On April 1st, Google issued an update on their blog stating they will no longer trust any root certificates issued by CNNIC (China Internet Network Information Center, the administrative agency responsible for Internet affairs under the Ministry of Information Industry of the People’s Republic of China). This will take effect in next Google Chrome update. In order to minimize the impact of this measure, Google will allow CNNIC’s existing certificates to continue to be marked as trusted in Chrome, through the use of a publicly disclosed whitelist.
On the same day, Mozilla also claims any certificates issued by CNNIC will no longer be trusted.
April 2nd, CNNIC protests Google Security Decision, declaring “the decision made by Google was unacceptable and unintelligible.”
Now, the question of what really happened here comes to mind. Is this merely a bias against CNNIC or did the CNNIC really do something wrong?
Let’s take a closer look at this incident.
On March 20th, Google found out that there were some intermediate certificates held by MCS Holding that were abused in a “Man-in-the-Middle” proxy which is considered one of the most dangerous activities in cybersecurity. What makes it more dangerous is the fact that those certificates were issued by the Certificate Authority CNNIC, which is trusted by all major browsers, including Internet Explorer, Firefox, Safari, and of course, Google Chrome. Google has alerted CNNIC about this incident immediately.
March 22nd, CNNIC responded to Google and explained that the private key of this particular certificate, instead of being kept in a Hardware Security Module (HSM), was installed on a man-in-the-middle proxy. In simpler terms, all communication through this proxy can be intercepted or even modified without being detected by the users. Many companies are using this method to monitor their employee for legal reasons. It isn’t a rare sight. However, as Google point out “the presumed proxy was given the full authority of a public CA, which is a serious breach of the CA system.”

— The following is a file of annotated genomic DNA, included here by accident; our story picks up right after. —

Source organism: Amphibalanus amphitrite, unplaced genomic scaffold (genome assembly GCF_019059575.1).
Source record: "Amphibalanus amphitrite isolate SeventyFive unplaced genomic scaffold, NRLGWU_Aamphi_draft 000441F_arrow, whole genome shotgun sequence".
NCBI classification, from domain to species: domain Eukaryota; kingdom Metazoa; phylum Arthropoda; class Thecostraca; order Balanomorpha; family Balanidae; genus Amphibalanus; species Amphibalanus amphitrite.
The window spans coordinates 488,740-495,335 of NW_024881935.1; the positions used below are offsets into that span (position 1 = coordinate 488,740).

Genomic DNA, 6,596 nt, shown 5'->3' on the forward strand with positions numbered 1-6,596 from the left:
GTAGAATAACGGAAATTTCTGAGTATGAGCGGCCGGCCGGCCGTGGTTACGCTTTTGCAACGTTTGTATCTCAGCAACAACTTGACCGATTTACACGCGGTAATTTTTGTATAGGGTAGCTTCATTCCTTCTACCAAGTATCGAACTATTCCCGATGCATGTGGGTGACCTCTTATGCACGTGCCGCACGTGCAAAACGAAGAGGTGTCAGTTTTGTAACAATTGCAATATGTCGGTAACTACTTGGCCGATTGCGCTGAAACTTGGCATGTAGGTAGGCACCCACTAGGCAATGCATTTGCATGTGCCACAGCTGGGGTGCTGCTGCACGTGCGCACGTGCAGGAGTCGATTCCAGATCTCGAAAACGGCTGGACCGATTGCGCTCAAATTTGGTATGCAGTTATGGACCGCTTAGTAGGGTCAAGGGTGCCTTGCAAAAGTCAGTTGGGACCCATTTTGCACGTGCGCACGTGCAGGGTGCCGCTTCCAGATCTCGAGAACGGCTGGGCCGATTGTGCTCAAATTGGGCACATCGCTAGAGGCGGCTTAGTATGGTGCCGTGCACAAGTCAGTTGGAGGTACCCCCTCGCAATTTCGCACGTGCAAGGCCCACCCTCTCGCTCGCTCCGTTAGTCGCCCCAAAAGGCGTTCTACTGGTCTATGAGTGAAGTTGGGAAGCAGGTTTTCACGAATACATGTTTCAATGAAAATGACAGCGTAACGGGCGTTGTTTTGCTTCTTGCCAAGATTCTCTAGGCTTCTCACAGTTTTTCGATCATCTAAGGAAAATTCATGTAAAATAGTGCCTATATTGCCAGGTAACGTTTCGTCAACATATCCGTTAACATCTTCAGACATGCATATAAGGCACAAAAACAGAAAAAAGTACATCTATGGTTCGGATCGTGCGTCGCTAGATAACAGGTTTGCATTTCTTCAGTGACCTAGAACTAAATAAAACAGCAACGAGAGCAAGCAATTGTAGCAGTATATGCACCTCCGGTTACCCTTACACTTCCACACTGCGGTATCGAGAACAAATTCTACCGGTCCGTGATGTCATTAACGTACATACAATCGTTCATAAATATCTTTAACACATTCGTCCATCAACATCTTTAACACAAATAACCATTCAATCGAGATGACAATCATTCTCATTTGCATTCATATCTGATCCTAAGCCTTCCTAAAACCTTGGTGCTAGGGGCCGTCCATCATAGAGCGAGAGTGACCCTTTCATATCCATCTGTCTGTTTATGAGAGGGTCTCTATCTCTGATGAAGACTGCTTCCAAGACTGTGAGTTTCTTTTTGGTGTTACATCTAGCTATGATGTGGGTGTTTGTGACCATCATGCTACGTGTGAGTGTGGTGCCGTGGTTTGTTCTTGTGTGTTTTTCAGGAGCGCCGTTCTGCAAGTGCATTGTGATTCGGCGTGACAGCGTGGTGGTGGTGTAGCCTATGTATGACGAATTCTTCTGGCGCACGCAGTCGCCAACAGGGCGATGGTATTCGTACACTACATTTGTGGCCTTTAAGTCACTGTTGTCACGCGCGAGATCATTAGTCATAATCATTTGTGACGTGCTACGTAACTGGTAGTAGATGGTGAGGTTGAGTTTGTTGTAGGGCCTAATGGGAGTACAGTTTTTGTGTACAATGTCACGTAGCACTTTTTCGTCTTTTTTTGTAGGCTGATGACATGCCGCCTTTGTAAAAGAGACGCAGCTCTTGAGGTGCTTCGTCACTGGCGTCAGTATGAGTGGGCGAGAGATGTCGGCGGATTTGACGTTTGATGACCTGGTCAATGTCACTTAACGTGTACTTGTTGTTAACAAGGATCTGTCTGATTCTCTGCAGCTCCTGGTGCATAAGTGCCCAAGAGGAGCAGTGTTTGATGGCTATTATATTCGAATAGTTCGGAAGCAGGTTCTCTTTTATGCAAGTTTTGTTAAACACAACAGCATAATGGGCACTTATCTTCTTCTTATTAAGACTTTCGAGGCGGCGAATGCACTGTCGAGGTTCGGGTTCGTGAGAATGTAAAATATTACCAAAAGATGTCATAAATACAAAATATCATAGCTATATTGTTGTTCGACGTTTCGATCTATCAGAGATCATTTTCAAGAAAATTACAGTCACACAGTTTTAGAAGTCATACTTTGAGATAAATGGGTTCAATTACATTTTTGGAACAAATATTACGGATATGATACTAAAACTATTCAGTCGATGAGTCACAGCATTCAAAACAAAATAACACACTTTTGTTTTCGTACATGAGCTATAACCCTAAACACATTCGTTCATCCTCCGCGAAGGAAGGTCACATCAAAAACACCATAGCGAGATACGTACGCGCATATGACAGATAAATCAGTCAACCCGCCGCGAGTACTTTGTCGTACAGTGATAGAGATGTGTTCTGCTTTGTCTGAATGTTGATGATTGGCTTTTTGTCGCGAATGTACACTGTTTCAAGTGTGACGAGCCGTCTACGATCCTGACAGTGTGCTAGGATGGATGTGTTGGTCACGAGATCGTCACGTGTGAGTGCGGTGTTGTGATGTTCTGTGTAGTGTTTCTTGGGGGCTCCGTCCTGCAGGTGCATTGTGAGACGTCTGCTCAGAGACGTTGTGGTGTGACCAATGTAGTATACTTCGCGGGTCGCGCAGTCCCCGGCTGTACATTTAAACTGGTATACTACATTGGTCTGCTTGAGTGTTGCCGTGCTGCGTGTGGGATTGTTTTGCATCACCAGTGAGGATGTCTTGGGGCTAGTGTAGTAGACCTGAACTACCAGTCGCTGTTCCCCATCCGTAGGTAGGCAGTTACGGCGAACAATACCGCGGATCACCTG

March 23rd, Google posted a blog titled “Maintaining digital certificate security,” with a CRLSet push update, effectively blocking all MCS Holding certificates in Google Chrome.
March 25th, CNNIC issued a clarification about 3 key things: first, they did not issue any certificate for MITM attack. Second, the certificate issued to MCS is for MCS internal purpose only. Third, they have revoked all authorization.
On the same day (March 25th), MCS Holding also issued a statement which explains the whole series of events: “Thursday, and for the sack of unintentional action the Firewall had an active policy to act as SSL forward proxy with an automatic generation for a certificates for browsed domains on the internet, which had been taken place on a weekend time (Friday, and Saturday) during unintentional use from one of the IT Engineers for a browsing the internet using Google Chrome which had reported a miss-use at Google’s End.” (Read more). Put in a simple terms, they confirm that this is a human mistake and not related to CNNIC.
As stated at the beginning of this post, on April 1st, any root certificates issued by CNNIC are no longer trusted by Google Chrome, but “neither Google nor CNNIC believe any further unauthorized digital certificates have been issued, nor do Google believe the misissued certificates were used outside the limited scope of MCS Holdings’ test network, CNNIC will be working to prevent any future incidents. CNNIC will implement Certificate Transparency for all of their certificates prior to any request for reinclusion. Google applaud CNNIC on their proactive steps, and welcome them to reapply once suitable technical and procedural controls are in place,” reads the blog by Google.
Now it looks like CNNIC has been wronged. But if you take a look closer look at CNNIC’s troubled history, you will find out there is a deeper reason. In my next post, I will discuss what the CNNIC had done before and why it’s not playing fair.